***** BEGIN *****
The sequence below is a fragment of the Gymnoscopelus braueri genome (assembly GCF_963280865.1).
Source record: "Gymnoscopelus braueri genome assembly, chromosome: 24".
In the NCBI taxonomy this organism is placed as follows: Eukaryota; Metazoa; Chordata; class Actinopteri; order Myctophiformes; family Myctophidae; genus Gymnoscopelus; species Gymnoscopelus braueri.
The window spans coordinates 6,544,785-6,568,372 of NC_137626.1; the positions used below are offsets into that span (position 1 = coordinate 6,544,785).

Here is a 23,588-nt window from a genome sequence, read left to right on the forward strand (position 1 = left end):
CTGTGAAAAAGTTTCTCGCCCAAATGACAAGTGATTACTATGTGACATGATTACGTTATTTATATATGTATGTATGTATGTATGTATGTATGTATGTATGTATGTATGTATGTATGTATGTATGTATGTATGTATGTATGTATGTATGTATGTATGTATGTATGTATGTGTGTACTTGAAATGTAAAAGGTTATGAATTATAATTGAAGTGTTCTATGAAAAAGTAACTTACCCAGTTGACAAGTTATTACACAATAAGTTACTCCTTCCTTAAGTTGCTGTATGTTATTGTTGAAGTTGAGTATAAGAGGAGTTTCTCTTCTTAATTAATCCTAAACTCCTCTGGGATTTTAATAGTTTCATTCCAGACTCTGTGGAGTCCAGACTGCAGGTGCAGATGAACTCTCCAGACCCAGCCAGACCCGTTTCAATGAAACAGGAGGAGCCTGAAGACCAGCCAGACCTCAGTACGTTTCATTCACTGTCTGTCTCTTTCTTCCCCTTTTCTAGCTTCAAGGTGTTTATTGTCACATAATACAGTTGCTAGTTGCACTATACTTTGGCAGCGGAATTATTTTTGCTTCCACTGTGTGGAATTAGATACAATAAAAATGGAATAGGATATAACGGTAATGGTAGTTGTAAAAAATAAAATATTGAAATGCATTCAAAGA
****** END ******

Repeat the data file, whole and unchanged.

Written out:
The sequence below is a fragment of the Gymnoscopelus braueri genome (assembly GCF_963280865.1).
Source record: "Gymnoscopelus braueri genome assembly, chromosome: 24".
In the NCBI taxonomy this organism is placed as follows: Eukaryota; Metazoa; Chordata; class Actinopteri; order Myctophiformes; family Myctophidae; genus Gymnoscopelus; species Gymnoscopelus braueri.
The window spans coordinates 6,544,785-6,568,372 of NC_137626.1; the positions used below are offsets into that span (position 1 = coordinate 6,544,785).

Here is a 23,588-nt window from a genome sequence, read left to right on the forward strand (position 1 = left end):
CTGTGAAAAAGTTTCTCGCCCAAATGACAAGTGATTACTATGTGACATGATTACGTTATTTATATATGTATGTATGTATGTATGTATGTATGTATGTATGTATGTATGTATGTATGTATGTATGTATGTATGTATGTATGTATGTATGTATGTATGTATGTATGTATGTGTGTACTTGAAATGTAAAAGGTTATGAATTATAATTGAAGTGTTCTATGAAAAAGTAACTTACCCAGTTGACAAGTTATTACACAATAAGTTACTCCTTCCTTAAGTTGCTGTATGTTATTGTTGAAGTTGAGTATAAGAGGAGTTTCTCTTCTTAATTAATCCTAAACTCCTCTGGGATTTTAATAGTTTCATTCCAGACTCTGTGGAGTCCAGACTGCAGGTGCAGATGAACTCTCCAGACCCAGCCAGACCCGTTTCAATGAAACAGGAGGAGCCTGAAGACCAGCCAGACCTCAGTACGTTTCATTCACTGTCTGTCTCTTTCTTCCCCTTTTCTAGCTTCAAGGTGTTTATTGTCACATAATACAGTTGCTAGTTGCACTATACTTTGGCAGCGGAATTATTTTTGCTTCCACTGTGTGGAATTAGATACAATAAAAATGGAATAGGATATAACGGTAATGGTAGTTGTAAAAAATAAAATATTGAAATGCATTCAAAGA